After fueling the landfill for 50 years, it’s time to starve it | News, Sports, Jobs
50th birthdays are often a reason to celebrate. Usually there is punch and coffee with cookies, maybe cupcakes.
I’m not sure that will happen in this case: Brown County Sanitary Landfill opened for “Company” the summer of 1972. Happy birthday to the landfill!
In the history page 50 years ago of the (new Ulm) Journal there was a report on a county council meeting. It was noted that while many counties planned to fight a new state requirement to have a landfill, “Brown County plans to open a sanitary landfill operated by Leavenworth businessman Richard Mathiowetz on July 1.” Maybe someone brought cookies to work there on this anniversary, but I didn’t see any plans for an open house.
I took a few trips there this summer as my wife and I are cleaning stuff. Pam went last time; she had never been there.
I told someone it was our idea of a date now.
In the past, I took a child or two, and it was a great adventure. I’m sure we weren’t supposed to do this, but if there weren’t other trucks unloading, we’d be looking at the stack.
Once we found a perfectly good toy horse in the rubble. He came home with us, forever to be named “Dump pony.”
The staff are always friendly and fun. A sense of humor can come from spending your working hours seeing the trash from every farm, business, and home in Brown County. It’s a bit like the sordid underside of a modern society. Or at least her junky underside.
For half a century, I’m sure the legislature had in mind some level of consistency in waste management across the state by requiring counties to have a landfill. Before that, I suspect things were thrown, buried, or piled up in all sorts of haphazard, haphazard settings.
I remember the Sleepy Eye municipal landfill was on the outskirts of town, towards our farm. I remember hearing my father talk about what the rats would do that summer. We were close enough to have visitors from this rodent community.
I remember hearing when I was a child that they sometimes migrated in large groups. Packets of rats. I had a few nightmares with this image in my head.
Nor can I say that our family’s waste management efforts were particularly enlightened. When I was young, we piled up garbage at the edge of the grove. From time to time, my father loaded it on the truck. They were dragging it somewhere south of here, where they were shoveling it down a ravine along the Cottonwood River. Looking over there, we weren’t the only ones using this method of elimination.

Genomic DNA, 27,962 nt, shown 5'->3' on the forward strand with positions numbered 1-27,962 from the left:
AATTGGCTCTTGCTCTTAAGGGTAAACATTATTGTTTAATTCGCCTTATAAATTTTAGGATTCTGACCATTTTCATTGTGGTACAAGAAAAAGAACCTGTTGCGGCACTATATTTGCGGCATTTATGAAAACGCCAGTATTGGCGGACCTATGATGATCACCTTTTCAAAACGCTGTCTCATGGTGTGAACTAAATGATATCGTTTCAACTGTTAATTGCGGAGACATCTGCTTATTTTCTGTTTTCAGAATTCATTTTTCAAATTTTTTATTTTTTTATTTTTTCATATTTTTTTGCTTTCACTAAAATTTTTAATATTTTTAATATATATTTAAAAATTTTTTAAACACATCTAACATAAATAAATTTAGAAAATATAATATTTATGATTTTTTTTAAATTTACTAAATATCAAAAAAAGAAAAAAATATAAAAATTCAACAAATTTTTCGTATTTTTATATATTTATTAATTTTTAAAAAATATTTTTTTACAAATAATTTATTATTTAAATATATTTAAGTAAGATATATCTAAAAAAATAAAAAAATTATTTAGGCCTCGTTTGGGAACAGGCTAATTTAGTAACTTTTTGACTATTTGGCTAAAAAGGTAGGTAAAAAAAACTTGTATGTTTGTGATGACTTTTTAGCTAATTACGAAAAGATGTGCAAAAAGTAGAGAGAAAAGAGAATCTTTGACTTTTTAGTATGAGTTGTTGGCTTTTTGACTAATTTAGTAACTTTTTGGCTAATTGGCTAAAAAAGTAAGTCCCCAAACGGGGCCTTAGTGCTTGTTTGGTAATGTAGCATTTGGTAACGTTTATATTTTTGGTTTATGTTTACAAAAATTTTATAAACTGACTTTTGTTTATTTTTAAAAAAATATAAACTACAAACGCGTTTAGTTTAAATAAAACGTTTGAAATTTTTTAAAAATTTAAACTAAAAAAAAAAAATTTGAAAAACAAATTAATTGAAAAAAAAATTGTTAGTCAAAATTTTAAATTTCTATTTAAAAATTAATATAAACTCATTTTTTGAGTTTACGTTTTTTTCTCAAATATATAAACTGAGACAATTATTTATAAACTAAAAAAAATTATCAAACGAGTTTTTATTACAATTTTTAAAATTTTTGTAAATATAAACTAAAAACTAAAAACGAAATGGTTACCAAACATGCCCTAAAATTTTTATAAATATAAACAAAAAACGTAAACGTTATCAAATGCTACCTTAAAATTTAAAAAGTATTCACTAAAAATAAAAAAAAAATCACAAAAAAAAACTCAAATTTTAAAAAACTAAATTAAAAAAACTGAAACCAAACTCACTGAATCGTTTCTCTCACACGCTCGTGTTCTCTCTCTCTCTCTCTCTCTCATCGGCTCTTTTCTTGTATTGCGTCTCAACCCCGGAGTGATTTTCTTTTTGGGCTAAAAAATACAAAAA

When I was older, we had a pit that also served as a mortuary for dead chickens and a dumping ground for our household waste. I guess that was an improvement. The good news is that it was glass and metal back then. The paper went into the burning barrel. Plastics weren’t as ubiquitous as they were to become.
Now, when I look down into the giant landfill pit, plastic – this and plastic – make up the majority of the stuff in there. As wonderful as plastic is for storing food, wrapping things to ship, and a million other uses, we know what an environmental nightmare it has become. Long after our species has gone extinct or moved to another solar system, the pop bottle I forgot to recycle will be buried there in Stark Township, leaching toxic sludge for millennia.
Speaking of space, the only thing to compare the dump to is a strange gaping moonscape. But it is not sterile and colorless. When you drive to where you dump you look at a big canyon with mountains of garbage. It’s a weird collage of our stuff with all sorts of colors, dull and bright.
It’s a different matter when you get close enough to discharge your own contribution to the stack. Up close, the collage becomes individual elements. A mattress, an empty toy box, a broken pipe, a cereal box. Everything has a story. Born in a factory, shipped to a store, bought and used by one of us, it is now here to be buried. No funeral or visitation planned.
For most of us, it’s buried and forgotten as we move on to filling our next dumpster. For Mathiowetz Construction Company and the county staff in charge there, they don’t have the luxury of “out of sight, out of mind.” It is extremely regulated and monitored with test pits around it.
I am happy. I know there is a popular attitude among some that opposes government regulation and oversight in general. I don’t want to live in their world, and I don’t really think they would either. I like the idea of someone caring about what might leak out of the landfill and into the water my grandson will drink.
I have to admit it can be depressing going there. This incredible giant heap is just that of 25,000 of us who live in Brown County.
What does the Chicago landfill look like?
There are environmental challenges everywhere we look. Getting rid of our bullshit isn’t even high on the list. Clean water and healthy soils are more immediate concerns, as we need them to live every day.
Global warming trumps all others as we look to the future. Climate change is the existential threat to the Earth and all species on it. We are fools to ignore this.
We must, each of us, do our bit. While we should keep an eye out for big issues, it’s worth trying to starve the dump. Reducing our contribution to this is part of walking light on this planet. After all, as we move towards nine billion of us sharing this place, that should be our goal. Do as little damage as possible and leave as little as possible.
Creation, after all, belongs to the Creator. We borrow it for a short time.
What if each of us used one less plastic bag per week?
Reuse a bag or group things together. Or take two car trips. Maybe you have a better idea to send less stuff to the Brown County landfill.
Let’s do it. Consider it a 50 year old birthday present for the old girl.
Randy Krzmarzick farms on the house west of Sleepy Eye where he lives with his wife, Pam.